KFC has also worked collaboratively with a number of trusted partners and NGOs to shape its policies and decision-making over recent years – including Compassion in World Farming (CIWF) and World Animal Protection (WAP).
Dr Tracey Jones, Global Director of Food Business at CIWF, said: “This first report from KFC is a shining example of leadership and a proactive approach to improving the lives of the millions of farm animals in its supply chain. It’s great to see how transparent the business has been in providing valuable information and highlighting areas for improvement. Animal welfare is no longer an abstract issue and now more than ever people understand the importance of improving the lives of chickens and we applaud KFC for doing right for its chickens and continuously improving its welfare standards.”
Lindsay Duncan, Farming Campaign Manager at WAP, said: “We are pleased to see KFC UK & Ireland report on its efforts to improve millions of chickens’ lives. This openness builds customer trust and highlights areas for further improvement to chicken welfare, and we look forward to reviewing annual progress toward the 2026 deadline. World Animal Protection is challenging the UK food industry to follow KFC’s lead and join the Better Chicken Commitment.”
KFC’s ongoing focus around animal welfare was also recognised earlier this year, by moving up to tier 3 of the World Animal Protection Pecking Order Report.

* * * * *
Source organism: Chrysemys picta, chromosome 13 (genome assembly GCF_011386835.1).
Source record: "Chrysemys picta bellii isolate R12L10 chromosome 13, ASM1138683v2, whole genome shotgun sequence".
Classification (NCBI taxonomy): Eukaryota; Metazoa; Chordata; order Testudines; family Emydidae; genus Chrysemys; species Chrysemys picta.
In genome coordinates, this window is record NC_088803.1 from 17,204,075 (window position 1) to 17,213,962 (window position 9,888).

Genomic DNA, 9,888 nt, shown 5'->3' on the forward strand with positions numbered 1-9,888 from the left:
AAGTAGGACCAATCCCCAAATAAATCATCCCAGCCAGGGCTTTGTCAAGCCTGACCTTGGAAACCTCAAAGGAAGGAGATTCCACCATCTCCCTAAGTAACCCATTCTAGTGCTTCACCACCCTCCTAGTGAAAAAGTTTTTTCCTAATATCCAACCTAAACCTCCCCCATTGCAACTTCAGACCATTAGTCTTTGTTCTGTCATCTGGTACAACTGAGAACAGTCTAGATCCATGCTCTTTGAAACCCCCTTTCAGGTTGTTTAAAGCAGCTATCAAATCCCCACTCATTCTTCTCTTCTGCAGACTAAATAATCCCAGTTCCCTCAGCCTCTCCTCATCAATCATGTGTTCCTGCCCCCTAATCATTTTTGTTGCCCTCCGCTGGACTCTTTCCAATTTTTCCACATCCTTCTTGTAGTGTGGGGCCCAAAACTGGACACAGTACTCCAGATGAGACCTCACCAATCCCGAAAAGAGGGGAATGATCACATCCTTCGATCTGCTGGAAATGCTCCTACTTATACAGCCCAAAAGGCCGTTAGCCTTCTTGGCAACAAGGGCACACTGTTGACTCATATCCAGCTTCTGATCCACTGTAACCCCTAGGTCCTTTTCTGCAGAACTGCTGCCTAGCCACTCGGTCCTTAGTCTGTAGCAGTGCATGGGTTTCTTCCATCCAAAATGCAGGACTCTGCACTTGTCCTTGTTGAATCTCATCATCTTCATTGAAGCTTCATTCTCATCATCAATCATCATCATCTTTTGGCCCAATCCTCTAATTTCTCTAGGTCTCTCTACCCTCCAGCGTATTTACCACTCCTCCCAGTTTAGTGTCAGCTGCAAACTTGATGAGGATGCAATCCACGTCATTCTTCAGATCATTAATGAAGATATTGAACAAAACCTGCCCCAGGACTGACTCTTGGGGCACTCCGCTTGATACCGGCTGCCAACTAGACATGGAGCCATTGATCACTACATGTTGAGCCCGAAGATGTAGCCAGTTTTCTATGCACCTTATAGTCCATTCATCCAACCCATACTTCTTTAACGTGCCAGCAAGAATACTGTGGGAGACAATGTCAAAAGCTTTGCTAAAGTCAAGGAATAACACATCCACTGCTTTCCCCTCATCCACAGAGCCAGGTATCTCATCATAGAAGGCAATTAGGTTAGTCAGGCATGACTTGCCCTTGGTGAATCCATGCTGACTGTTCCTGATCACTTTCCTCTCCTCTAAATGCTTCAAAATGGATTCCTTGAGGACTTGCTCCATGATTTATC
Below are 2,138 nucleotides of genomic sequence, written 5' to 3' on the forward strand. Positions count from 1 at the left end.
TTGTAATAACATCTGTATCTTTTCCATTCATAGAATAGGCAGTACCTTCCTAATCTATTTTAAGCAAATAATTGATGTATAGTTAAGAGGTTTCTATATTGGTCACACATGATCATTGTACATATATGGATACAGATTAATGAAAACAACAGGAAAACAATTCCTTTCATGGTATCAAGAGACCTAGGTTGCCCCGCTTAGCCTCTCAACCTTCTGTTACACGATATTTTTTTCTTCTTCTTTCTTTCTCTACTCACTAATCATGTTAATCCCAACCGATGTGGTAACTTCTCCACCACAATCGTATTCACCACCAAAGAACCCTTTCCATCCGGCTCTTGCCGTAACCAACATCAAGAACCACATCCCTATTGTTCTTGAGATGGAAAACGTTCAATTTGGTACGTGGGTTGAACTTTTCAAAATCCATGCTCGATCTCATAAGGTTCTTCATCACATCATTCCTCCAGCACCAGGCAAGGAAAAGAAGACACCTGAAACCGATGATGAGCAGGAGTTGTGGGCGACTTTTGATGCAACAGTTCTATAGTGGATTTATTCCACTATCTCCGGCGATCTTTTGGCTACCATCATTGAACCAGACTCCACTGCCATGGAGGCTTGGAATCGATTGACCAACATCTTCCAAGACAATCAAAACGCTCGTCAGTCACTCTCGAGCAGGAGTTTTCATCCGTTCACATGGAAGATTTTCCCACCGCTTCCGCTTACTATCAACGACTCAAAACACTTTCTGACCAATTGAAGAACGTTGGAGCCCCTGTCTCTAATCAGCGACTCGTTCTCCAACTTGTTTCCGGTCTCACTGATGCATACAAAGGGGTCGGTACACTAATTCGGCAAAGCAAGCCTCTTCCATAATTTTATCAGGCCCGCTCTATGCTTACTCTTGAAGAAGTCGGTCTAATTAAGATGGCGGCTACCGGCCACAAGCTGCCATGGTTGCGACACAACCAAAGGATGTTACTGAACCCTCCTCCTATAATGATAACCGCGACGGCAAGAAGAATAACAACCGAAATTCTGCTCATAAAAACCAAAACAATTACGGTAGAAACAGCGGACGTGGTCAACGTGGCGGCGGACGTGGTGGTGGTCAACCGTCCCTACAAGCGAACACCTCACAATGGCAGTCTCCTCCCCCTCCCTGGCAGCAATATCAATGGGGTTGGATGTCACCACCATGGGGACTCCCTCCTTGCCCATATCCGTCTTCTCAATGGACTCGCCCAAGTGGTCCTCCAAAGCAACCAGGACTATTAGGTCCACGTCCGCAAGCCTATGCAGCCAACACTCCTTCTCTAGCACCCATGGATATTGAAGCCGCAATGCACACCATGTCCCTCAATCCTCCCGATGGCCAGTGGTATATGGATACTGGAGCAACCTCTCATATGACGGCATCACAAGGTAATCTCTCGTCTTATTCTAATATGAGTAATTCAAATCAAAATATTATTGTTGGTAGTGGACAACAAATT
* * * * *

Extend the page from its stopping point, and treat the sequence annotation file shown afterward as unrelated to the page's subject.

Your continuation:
To read the full report and find out more about KFC’s current welfare policy and brand-new auditing tool, check out: https://www.kfc.co.uk/chicken-welfare
Notes to Editor
freuds – KFCPressoffice@freuds.com
In 1952 Colonel Harland Sanders opened the first KFC restaurant in Utah. Since then, his perfectly crafted Original Recipe chicken and its secret recipe of 11 herbs and spices has become famous all over the world, and today we have over 900 restaurants across the UK and Ireland.
The Colonel was all about doing things the right way. That means our chicken is delivered fresh from farm to restaurant in 48 hours. It’s prepared carefully by hand in-restaurant by trained cooks, using the very best chicken reared to strict welfare standards. In July 2019 we took the next big step in our welfare journey and signed up to the Better Chicken Commitment, a set of six criteria that have been designed to improve the lives of all chickens within the KFC supply chain, by 2026. That’s what makes our food so finger lickin’ good.
The Better Chicken Commitment:
The Better Chicken Commitment (BCC) introduces essential changes to broiler chicken systems to meet their basic welfare needs. The six commitments aim to ensure that by 2026 100% of the [fresh, frozen, and processed] chicken in the supply chain adhere to the BCC.
Six commitments are as follows:
EU animal welfare laws and regulations, regardless of the country of production
Maximum stocking density of 30kg/m2 or less
Adopt slower growing breeds that demonstrate higher welfare outcomes
Adopt controlled atmospheric stunning or effective electrical stunning without live inversion
Third-party auditing and annual public reporting on progress towards commitment
You can read the full wording of the commitment at: https://welfarecommitments.com/europeletter/